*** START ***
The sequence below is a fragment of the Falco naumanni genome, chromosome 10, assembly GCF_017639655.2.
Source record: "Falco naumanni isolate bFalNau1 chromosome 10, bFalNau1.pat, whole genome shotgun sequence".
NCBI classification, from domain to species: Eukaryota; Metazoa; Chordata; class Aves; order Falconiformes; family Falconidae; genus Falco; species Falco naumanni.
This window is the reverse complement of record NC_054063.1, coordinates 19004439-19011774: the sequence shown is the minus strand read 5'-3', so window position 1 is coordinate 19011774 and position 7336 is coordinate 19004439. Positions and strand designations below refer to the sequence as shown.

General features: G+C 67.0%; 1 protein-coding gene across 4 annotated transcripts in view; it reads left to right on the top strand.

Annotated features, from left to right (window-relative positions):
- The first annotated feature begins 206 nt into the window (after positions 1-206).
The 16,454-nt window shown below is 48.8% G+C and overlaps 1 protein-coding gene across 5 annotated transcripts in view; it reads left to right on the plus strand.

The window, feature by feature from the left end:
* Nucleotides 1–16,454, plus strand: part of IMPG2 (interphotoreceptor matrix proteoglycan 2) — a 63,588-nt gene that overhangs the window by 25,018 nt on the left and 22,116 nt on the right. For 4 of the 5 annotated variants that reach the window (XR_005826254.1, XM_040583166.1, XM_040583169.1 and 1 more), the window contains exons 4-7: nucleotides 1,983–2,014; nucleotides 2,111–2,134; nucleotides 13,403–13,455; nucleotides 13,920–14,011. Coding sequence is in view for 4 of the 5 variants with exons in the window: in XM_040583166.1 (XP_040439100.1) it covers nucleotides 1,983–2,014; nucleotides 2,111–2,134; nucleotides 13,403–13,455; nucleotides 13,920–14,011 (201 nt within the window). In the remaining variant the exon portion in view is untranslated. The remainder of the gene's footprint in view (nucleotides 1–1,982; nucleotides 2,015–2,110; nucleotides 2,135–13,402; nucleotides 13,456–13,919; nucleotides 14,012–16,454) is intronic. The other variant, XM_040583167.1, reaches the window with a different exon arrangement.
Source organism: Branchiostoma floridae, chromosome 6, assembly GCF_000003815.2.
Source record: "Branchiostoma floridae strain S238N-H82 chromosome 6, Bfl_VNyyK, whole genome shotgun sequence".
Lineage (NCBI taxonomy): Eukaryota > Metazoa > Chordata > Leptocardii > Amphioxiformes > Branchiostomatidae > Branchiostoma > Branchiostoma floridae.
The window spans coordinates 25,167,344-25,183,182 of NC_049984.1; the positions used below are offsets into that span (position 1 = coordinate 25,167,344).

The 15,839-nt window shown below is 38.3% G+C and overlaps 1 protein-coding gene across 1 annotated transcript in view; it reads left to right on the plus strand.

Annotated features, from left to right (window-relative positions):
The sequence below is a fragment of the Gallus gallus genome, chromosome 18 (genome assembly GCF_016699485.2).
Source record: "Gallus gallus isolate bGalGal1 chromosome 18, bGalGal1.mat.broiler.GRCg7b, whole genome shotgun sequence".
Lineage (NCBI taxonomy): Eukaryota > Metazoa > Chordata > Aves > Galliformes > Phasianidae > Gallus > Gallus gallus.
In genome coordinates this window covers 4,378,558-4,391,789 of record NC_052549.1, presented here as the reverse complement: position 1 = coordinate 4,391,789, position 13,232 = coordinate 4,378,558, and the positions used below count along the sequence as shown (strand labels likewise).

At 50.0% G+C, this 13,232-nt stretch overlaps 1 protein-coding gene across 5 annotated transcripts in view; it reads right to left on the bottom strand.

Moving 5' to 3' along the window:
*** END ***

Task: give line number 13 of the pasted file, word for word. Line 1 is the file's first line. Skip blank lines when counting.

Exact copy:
Lineage (NCBI taxonomy): Eukaryota > Metazoa > Chordata > Leptocardii > Amphioxiformes > Branchiostomatidae > Branchiostoma > Branchiostoma floridae.